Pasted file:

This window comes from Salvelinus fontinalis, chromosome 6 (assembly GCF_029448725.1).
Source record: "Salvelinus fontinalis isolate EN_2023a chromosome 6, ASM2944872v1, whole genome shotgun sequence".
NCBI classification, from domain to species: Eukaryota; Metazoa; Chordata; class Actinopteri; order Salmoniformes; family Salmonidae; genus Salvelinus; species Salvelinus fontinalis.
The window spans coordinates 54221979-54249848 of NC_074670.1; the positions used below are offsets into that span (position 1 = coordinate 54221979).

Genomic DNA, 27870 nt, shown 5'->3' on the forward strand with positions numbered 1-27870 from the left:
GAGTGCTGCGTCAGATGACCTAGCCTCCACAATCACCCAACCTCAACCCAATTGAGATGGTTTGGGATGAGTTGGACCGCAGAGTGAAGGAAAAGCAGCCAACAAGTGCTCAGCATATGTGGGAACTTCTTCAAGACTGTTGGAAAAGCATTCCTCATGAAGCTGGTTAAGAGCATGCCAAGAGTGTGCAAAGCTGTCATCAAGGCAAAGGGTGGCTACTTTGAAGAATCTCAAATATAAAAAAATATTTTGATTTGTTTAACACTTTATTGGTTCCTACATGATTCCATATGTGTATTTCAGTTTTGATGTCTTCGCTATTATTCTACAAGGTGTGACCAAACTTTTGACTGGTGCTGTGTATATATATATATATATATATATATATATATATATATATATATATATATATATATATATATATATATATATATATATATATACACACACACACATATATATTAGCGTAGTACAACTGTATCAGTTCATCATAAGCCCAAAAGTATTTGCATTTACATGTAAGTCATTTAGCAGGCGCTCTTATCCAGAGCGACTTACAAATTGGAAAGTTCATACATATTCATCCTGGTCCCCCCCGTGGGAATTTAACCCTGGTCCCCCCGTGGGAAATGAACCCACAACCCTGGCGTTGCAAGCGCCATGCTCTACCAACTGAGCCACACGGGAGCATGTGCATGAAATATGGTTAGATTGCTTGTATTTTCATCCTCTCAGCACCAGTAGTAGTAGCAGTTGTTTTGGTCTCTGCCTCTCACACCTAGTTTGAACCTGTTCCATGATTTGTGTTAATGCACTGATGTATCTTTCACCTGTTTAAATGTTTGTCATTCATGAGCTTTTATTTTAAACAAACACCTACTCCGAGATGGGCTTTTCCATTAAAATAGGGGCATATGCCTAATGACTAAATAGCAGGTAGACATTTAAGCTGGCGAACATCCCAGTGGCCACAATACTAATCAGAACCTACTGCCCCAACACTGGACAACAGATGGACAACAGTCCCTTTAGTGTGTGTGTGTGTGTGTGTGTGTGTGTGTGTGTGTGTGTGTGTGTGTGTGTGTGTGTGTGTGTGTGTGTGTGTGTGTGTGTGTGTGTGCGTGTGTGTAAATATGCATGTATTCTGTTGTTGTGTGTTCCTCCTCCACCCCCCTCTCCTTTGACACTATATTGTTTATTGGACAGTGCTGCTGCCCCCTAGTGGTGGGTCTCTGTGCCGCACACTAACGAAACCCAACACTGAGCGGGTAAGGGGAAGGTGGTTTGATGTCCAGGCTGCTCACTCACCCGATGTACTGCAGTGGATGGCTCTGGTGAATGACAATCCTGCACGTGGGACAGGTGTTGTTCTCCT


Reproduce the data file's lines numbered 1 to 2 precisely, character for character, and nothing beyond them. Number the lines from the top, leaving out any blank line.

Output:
This window comes from Salvelinus fontinalis, chromosome 6 (assembly GCF_029448725.1).
Source record: "Salvelinus fontinalis isolate EN_2023a chromosome 6, ASM2944872v1, whole genome shotgun sequence".